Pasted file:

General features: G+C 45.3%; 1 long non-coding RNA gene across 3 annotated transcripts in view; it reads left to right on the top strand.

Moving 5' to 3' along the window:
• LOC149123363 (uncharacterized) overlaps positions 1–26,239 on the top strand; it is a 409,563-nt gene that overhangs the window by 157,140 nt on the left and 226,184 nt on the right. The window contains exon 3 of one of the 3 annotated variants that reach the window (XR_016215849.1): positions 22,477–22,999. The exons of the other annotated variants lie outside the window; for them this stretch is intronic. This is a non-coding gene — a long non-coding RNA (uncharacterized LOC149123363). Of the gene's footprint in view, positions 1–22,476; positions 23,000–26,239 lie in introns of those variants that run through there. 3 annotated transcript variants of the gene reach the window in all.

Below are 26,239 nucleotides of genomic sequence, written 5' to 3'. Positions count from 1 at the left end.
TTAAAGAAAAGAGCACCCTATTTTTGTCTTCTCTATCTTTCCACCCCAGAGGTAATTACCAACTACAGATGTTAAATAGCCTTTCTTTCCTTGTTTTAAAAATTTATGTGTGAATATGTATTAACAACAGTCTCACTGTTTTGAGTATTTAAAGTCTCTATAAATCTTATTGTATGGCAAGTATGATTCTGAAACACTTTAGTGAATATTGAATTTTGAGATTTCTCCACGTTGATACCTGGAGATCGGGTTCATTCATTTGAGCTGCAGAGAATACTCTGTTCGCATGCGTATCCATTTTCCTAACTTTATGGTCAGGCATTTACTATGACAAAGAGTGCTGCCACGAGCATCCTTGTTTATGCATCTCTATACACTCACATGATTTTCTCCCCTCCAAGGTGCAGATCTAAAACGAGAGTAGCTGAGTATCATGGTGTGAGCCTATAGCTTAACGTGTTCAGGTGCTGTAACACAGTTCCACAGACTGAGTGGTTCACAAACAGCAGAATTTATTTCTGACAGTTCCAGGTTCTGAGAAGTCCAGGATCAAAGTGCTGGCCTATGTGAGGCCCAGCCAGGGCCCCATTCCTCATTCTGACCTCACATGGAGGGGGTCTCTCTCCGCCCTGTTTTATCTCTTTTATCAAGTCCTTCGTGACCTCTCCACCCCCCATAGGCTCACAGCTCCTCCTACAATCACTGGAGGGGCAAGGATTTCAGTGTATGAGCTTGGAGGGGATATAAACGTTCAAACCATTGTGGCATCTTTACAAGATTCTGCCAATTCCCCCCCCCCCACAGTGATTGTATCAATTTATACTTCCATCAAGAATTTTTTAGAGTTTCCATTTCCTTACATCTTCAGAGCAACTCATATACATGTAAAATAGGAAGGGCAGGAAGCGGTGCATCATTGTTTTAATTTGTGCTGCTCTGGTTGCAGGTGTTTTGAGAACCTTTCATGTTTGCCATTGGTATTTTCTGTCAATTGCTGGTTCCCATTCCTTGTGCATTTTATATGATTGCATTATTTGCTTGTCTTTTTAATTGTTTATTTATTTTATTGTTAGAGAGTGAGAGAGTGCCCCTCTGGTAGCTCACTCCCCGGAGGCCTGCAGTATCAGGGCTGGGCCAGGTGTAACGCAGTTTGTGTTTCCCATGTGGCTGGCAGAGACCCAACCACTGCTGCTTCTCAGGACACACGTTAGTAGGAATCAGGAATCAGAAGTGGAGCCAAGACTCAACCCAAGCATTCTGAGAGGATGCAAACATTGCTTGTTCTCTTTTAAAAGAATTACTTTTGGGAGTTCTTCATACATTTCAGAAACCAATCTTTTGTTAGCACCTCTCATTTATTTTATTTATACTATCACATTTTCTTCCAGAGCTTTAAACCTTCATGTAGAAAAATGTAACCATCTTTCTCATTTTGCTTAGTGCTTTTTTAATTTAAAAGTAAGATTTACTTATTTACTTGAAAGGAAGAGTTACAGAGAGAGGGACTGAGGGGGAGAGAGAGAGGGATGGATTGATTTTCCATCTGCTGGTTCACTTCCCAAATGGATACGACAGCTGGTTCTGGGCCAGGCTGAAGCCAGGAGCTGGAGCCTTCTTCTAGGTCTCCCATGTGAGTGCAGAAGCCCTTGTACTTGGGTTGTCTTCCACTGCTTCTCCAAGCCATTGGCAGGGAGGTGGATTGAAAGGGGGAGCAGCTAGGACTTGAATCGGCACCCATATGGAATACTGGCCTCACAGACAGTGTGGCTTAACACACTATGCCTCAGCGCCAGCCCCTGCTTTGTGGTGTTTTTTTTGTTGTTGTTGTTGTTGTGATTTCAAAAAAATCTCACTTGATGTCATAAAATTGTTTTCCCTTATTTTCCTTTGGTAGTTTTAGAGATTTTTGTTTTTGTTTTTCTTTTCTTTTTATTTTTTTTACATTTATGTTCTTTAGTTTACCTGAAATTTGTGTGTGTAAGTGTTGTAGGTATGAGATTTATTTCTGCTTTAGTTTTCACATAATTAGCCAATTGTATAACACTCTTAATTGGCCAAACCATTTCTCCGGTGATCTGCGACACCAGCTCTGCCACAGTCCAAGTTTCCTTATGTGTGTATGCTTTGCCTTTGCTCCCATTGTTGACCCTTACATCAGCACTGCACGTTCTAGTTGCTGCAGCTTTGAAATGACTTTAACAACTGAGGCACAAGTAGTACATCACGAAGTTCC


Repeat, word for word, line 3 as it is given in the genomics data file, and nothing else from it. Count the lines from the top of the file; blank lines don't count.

• LOC149123363 (uncharacterized) overlaps positions 1–26,239 on the top strand; it is a 409,563-nt gene that overhangs the window by 157,140 nt on the left and 226,184 nt on the right. The window contains exon 3 of one of the 3 annotated variants that reach the window (XR_016215849.1): positions 22,477–22,999. The exons of the other annotated variants lie outside the window; for them this stretch is intronic. This is a non-coding gene — a long non-coding RNA (uncharacterized LOC149123363). Of the gene's footprint in view, positions 1–22,476; positions 23,000–26,239 lie in introns of those variants that run through there. 3 annotated transcript variants of the gene reach the window in all.